YARD AND GARDEN: Gardening made easier for seniors and disabled persons | Home & Garden


I have recently read or reviewed five books regarding the subject of gardening made easier for senior and disabled persons. Unfortunately, in many cases, I felt the books only made for harder gardening as they totally replaced present gardens or made new gardens.

However, downsizing your present garden was perhaps the most intelligent suggestion from Sydney Eddison’s book “Gardening For A Lifetime.” It is basically her autobiography about gardening a huge area.

She made a good point of downsizing perennials that are time-consuming and made specific suggestions for perennials that require less maintenance.

In many cases, suggestions were made to eliminate lawn areas by replacing the grass with a groundcover. My opinion is I wouldn’t live long enough to see the ground cover do so in my life and finding someone to mow my lawn at a reasonable cost seems to be the preferred route to go.


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Another book entitled “The Able Gardener – Gardening for Life” by Kathleen Yeomans, R.N., included dozens of suggestions for adapting tools, managing garden tasks; and creating accessible “barrier-free” yards. She included 20 imaginative garden ideas with some stimulating all the senses. This would be especially important to people who are losing their eyesight or have poorer eyesight but can identify plants by the smell.

While planning a new garden isn’t my idea of making gardening easier, the same ideas do apply to downsizing your present garden. The author’s point is to think twice, maybe three times, before setting out a plant. How will it look in ten years? How much care does it take? Will it drop fruit or blossoms on a patio or deck? Is it a water guzzler or a potential weed?

Think about your needs. If bending over is hard for you, design a garden with raised beds, built waist high so you can sit on the ledge while working. If you use a cane, a walker, or a wheelchair, plan a garden with wide, level paths, and easy turnaround areas. If you get short of breath when you exercise, locate the garden close to the house and have all your supplies within easy reach. Some exercise before starting to garden might be important for you as is wearing the right clothing.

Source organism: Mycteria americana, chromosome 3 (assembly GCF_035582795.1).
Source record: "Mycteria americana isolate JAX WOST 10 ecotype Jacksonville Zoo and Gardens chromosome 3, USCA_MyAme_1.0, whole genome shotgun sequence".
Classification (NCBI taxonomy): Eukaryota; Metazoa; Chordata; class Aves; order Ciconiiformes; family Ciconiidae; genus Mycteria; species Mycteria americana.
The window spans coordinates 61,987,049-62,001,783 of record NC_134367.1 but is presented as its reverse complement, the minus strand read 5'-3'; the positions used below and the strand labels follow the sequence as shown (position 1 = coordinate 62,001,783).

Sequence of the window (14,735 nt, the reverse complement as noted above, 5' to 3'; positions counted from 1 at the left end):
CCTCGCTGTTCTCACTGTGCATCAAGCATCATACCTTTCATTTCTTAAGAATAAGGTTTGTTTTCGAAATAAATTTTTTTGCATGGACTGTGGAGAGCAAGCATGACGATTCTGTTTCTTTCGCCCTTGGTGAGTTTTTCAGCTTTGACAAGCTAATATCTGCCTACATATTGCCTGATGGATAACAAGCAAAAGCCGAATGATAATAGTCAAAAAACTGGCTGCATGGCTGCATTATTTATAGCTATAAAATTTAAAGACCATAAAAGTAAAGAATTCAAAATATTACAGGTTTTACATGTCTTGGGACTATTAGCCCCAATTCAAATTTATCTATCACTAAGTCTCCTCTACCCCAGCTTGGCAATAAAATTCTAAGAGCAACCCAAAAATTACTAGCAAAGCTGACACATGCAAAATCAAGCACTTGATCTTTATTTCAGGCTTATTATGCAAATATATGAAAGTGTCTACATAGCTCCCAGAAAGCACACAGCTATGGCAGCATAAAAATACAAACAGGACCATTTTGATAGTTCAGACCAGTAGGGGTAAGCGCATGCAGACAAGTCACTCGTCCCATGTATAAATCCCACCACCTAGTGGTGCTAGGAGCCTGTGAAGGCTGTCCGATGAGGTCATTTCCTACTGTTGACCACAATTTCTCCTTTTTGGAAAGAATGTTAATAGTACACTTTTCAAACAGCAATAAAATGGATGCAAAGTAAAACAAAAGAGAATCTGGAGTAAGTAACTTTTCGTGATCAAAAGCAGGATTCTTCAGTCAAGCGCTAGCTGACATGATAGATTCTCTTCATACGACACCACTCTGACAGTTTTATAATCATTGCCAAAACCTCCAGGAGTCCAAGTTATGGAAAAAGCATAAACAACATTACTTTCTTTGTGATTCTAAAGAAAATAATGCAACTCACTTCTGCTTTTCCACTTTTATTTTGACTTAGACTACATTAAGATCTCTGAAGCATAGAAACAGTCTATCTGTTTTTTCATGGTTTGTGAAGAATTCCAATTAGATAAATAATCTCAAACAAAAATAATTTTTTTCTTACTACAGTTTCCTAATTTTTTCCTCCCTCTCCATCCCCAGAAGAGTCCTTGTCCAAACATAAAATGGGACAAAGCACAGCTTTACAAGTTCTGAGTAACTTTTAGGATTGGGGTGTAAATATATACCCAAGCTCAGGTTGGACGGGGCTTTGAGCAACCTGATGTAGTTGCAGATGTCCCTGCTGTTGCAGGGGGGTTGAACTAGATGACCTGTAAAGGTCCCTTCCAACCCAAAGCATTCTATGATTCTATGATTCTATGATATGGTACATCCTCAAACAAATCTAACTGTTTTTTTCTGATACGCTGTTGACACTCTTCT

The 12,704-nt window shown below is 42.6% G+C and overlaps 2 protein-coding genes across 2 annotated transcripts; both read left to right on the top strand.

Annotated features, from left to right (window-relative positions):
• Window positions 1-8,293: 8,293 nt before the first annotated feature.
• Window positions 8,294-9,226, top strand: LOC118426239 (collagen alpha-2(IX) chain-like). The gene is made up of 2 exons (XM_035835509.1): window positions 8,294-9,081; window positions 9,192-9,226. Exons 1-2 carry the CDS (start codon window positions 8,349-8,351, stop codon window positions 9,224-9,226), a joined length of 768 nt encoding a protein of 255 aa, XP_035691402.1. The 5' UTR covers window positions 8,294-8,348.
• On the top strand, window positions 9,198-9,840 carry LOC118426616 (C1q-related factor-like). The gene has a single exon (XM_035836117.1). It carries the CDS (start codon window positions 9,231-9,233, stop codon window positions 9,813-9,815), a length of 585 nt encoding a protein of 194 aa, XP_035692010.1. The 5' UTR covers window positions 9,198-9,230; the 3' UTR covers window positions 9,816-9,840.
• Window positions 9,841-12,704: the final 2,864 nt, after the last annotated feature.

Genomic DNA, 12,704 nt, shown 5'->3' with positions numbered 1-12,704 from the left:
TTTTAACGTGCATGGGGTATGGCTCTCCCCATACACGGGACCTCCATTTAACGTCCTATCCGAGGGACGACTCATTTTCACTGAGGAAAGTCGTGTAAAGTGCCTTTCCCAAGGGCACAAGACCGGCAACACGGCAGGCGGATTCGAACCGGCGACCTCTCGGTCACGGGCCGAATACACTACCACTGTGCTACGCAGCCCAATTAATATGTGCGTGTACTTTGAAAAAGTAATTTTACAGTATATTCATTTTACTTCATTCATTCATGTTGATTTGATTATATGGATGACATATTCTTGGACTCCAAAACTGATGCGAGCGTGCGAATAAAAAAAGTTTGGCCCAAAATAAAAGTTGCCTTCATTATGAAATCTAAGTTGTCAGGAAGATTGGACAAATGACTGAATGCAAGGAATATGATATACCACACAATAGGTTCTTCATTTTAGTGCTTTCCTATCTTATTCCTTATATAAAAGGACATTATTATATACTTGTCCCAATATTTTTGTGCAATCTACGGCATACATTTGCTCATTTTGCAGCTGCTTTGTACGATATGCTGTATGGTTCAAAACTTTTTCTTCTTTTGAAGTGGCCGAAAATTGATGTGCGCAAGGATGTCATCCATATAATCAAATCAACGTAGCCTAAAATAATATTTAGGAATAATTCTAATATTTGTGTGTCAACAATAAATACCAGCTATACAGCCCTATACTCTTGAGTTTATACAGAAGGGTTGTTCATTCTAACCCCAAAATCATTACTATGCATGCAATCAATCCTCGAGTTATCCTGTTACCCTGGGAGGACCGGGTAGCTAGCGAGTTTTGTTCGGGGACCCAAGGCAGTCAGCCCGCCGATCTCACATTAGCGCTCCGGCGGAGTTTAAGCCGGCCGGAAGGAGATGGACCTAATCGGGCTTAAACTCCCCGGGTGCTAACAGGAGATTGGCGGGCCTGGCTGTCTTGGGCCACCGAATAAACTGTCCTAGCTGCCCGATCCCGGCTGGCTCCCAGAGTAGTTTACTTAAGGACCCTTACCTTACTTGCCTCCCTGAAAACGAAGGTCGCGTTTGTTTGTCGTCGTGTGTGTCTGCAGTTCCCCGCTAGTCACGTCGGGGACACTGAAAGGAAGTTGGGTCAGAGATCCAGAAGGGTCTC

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Your tools are important and making your own special tools for various problems is possible. If you have trouble making a fist, wrap the handles of hand tools, shovels, and the like with a soft fabric to enlarge the handles. The rubber handgrips made for crutches are great for doing this and available from pharmacies or medical suppliers.

If you have weak fingers try using a cup with a large handle as a digging tool and watering tool. People who cannot lift even the smallest watering utensil should be able to use a sponge dipped in water and dribble it on the plant.

If you have trouble reaching or bending use long-handled tools for pulling weeds, transplanting, or removing dead leaves from hard-to-reach places. Consider some type of stool to sit on while you work if possible. Be sure to use knee pads if you are able to kneel.

There are many tools specially made to save your back, wrist, knees, and the like. They can be found on mail order sites, in garden centers, and home improvement suppliers. Buy quality to get a well-designed tool.

If you are visually impaired, consider putting the outline of each tool on a pegboard that will show you where each tool belongs and save you time searching for it. Tools with bright colored handles are also recommended.

The most sensible suggestion, I thought, is to have raised bed gardens or container gardens. If you have hanging containers be sure they are not where you will hit your head and see if it can be lowered to be watered.

Each of the books I read is a very complete guide regarding design, soil, mulch, and compost, besides the planning and selection of the right plants.

Being practical and honest with yourself about what will keep you and your garden happy and healthy is really only a matter of making small adjustments to our routines and perhaps to your present garden. Energy and motivation are more important than youth when it comes to maintaining a garden you will still enjoy as you age.

If you have questions about your garden or landscape, contact a master gardener at the University of Illinois Extension office in Mattoon at 217-345-7034 or through our online hotline at https://forms.illinois.edu/sec/1523725. Be sure to visit U of I Extension’s horticulture website http://web.extension.illinois.edu/ccdms/ and like the Master Gardeners’ Facebook page www.facebook.com/ColesCountyMasterGardeners.

Illinois Extension leads public outreach for University of Illinois by translating research into action plans that allow Illinois families, businesses, and community leaders to solve problems, make informed decisions, and adapt to changes and opportunities.



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